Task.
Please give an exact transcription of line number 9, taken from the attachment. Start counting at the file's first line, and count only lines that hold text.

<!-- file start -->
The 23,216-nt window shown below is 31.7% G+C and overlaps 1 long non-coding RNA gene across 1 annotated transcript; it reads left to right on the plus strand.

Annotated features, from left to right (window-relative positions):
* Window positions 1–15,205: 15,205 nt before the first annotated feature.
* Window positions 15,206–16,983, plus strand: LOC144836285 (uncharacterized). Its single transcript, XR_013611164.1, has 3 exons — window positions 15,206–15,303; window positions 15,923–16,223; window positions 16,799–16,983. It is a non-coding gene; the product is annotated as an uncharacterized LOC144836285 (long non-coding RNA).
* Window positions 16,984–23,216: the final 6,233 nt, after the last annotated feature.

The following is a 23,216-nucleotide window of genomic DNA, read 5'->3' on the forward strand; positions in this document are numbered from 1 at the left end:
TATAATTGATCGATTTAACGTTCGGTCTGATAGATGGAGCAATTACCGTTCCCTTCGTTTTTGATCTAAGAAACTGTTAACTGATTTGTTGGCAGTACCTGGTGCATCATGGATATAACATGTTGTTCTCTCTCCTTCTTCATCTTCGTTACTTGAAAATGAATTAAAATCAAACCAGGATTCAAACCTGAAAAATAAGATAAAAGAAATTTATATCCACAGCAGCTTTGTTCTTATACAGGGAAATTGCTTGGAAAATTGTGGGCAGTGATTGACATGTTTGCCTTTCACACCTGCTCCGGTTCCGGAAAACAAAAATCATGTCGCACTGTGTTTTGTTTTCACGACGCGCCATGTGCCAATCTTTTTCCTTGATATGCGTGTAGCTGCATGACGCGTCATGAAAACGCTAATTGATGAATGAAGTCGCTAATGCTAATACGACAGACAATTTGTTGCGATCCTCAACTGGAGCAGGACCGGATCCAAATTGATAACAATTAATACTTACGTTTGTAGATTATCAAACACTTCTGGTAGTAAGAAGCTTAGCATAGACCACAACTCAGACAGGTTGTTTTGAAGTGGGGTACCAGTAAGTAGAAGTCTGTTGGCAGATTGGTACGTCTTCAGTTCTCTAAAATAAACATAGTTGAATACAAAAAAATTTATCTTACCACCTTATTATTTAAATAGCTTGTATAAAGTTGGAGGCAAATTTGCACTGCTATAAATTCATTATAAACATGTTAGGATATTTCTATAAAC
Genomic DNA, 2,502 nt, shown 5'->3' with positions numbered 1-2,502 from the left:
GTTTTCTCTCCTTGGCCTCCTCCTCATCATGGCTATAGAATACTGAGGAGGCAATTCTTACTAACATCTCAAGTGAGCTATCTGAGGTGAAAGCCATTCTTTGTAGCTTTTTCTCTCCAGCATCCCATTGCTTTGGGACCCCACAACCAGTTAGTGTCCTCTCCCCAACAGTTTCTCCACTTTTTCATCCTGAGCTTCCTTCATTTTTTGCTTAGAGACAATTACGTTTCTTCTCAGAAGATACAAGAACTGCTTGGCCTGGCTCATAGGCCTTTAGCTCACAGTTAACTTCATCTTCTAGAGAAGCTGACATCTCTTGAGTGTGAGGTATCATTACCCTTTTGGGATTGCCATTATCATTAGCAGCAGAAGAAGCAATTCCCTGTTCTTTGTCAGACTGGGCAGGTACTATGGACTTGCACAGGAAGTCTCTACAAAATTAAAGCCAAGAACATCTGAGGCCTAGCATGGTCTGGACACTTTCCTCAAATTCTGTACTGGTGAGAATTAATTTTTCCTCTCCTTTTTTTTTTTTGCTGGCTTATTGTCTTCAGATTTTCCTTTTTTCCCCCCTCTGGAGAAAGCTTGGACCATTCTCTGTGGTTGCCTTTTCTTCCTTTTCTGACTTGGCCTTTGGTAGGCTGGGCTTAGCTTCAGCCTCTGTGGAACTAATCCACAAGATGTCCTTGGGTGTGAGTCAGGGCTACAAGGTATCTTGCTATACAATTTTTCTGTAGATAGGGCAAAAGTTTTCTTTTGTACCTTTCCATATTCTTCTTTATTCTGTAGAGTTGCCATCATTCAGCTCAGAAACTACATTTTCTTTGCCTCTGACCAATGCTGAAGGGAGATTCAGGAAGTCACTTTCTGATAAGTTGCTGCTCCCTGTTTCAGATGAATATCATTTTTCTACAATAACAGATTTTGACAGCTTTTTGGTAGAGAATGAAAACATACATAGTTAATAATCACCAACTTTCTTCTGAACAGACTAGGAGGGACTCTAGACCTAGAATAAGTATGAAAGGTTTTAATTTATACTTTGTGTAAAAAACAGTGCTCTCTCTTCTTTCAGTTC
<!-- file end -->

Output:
GTTTTCTCTCCTTGGCCTCCTCCTCATCATGGCTATAGAATACTGAGGAGGCAATTCTTACTAACATCTCAAGTGAGCTATCTGAGGTGAAAGCCATTCTTTGTAGCTTTTTCTCTCCAGCATCCCATTGCTTTGGGACCCCACAACCAGTTAGTGTCCTCTCCCCAACAGTTTCTCCACTTTTTCATCCTGAGCTTCCTTCATTTTTTGCTTAGAGACAATTACGTTTCTTCTCAGAAGATACAAGAACTGCTTGGCCTGGCTCATAGGCCTTTAGCTCACAGTTAACTTCATCTTCTAGAGAAGCTGACATCTCTTGAGTGTGAGGTATCATTACCCTTTTGGGATTGCCATTATCATTAGCAGCAGAAGAAGCAATTCCCTGTTCTTTGTCAGACTGGGCAGGTACTATGGACTTGCACAGGAAGTCTCTACAAAATTAAAGCCAAGAACATCTGAGGCCTAGCATGGTCTGGACACTTTCCTCAAATTCTGTACTGGTGAGAATTAATTTTTCCTCTCCTTTTTTTTTTTTGCTGGCTTATTGTCTTCAGATTTTCCTTTTTTCCCCCCTCTGGAGAAAGCTTGGACCATTCTCTGTGGTTGCCTTTTCTTCCTTTTCTGACTTGGCCTTTGGTAGGCTGGGCTTAGCTTCAGCCTCTGTGGAACTAATCCACAAGATGTCCTTGGGTGTGAGTCAGGGCTACAAGGTATCTTGCTATACAATTTTTCTGTAGATAGGGCAAAAGTTTTCTTTTGTACCTTTCCATATTCTTCTTTATTCTGTAGAGTTGCCATCATTCAGCTCAGAAACTACATTTTCTTTGCCTCTGACCAATGCTGAAGGGAGATTCAGGAAGTCACTTTCTGATAAGTTGCTGCTCCCTGTTTCAGATGAATATCATTTTTCTACAATAACAGATTTTGACAGCTTTTTGGTAGAGAATGAAAACATACATAGTTAATAATCACCAACTTTCTTCTGAACAGACTAGGAGGGACTCTAGACCTAGAATAAGTATGAAAGGTTTTAATTTATACTTTGTGTAAAAAACAGTGCTCTCTCTTCTTTCAGTTC